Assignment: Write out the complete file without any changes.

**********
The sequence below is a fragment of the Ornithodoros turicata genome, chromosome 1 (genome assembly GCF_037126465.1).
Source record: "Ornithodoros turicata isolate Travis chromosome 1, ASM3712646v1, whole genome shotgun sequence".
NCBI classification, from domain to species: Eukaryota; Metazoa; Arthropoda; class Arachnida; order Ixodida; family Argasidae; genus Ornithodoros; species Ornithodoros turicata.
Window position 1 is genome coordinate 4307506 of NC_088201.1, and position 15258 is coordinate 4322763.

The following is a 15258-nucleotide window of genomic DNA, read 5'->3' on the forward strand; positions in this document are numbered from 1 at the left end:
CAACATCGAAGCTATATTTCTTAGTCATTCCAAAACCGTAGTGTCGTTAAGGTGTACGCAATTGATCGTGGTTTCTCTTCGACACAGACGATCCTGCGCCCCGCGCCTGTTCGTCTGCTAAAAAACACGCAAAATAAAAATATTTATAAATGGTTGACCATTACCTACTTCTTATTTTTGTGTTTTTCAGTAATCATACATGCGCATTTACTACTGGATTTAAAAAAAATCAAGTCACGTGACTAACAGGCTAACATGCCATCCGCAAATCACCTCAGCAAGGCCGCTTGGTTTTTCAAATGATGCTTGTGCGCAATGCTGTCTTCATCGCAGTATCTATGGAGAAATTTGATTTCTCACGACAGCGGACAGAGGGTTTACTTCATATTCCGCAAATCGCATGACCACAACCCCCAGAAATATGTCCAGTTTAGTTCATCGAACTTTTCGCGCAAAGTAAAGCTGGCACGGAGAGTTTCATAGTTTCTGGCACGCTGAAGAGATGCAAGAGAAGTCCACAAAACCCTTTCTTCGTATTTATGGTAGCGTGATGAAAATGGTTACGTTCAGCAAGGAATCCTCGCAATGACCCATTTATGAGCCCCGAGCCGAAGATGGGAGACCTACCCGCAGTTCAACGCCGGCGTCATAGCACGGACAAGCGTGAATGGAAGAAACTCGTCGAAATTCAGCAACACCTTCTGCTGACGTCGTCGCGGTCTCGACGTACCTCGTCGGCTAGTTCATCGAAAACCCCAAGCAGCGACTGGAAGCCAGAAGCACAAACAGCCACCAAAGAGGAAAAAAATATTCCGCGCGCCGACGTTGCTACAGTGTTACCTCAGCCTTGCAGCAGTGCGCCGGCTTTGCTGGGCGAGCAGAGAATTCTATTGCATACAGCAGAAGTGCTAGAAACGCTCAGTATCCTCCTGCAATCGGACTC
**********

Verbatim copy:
The sequence below is a fragment of the Ornithodoros turicata genome, chromosome 1 (genome assembly GCF_037126465.1).
Source record: "Ornithodoros turicata isolate Travis chromosome 1, ASM3712646v1, whole genome shotgun sequence".
NCBI classification, from domain to species: Eukaryota; Metazoa; Arthropoda; class Arachnida; order Ixodida; family Argasidae; genus Ornithodoros; species Ornithodoros turicata.
Window position 1 is genome coordinate 4307506 of NC_088201.1, and position 15258 is coordinate 4322763.

The following is a 15258-nucleotide window of genomic DNA, read 5'->3' on the forward strand; positions in this document are numbered from 1 at the left end:
CAACATCGAAGCTATATTTCTTAGTCATTCCAAAACCGTAGTGTCGTTAAGGTGTACGCAATTGATCGTGGTTTCTCTTCGACACAGACGATCCTGCGCCCCGCGCCTGTTCGTCTGCTAAAAAACACGCAAAATAAAAATATTTATAAATGGTTGACCATTACCTACTTCTTATTTTTGTGTTTTTCAGTAATCATACATGCGCATTTACTACTGGATTTAAAAAAAATCAAGTCACGTGACTAACAGGCTAACATGCCATCCGCAAATCACCTCAGCAAGGCCGCTTGGTTTTTCAAATGATGCTTGTGCGCAATGCTGTCTTCATCGCAGTATCTATGGAGAAATTTGATTTCTCACGACAGCGGACAGAGGGTTTACTTCATATTCCGCAAATCGCATGACCACAACCCCCAGAAATATGTCCAGTTTAGTTCATCGAACTTTTCGCGCAAAGTAAAGCTGGCACGGAGAGTTTCATAGTTTCTGGCACGCTGAAGAGATGCAAGAGAAGTCCACAAAACCCTTTCTTCGTATTTATGGTAGCGTGATGAAAATGGTTACGTTCAGCAAGGAATCCTCGCAATGACCCATTTATGAGCCCCGAGCCGAAGATGGGAGACCTACCCGCAGTTCAACGCCGGCGTCATAGCACGGACAAGCGTGAATGGAAGAAACTCGTCGAAATTCAGCAACACCTTCTGCTGACGTCGTCGCGGTCTCGACGTACCTCGTCGGCTAGTTCATCGAAAACCCCAAGCAGCGACTGGAAGCCAGAAGCACAAACAGCCACCAAAGAGGAAAAAAATATTCCGCGCGCCGACGTTGCTACAGTGTTACCTCAGCCTTGCAGCAGTGCGCCGGCTTTGCTGGGCGAGCAGAGAATTCTATTGCATACAGCAGAAGTGCTAGAAACGCTCAGTATCCTCCTGCAATCGGACTC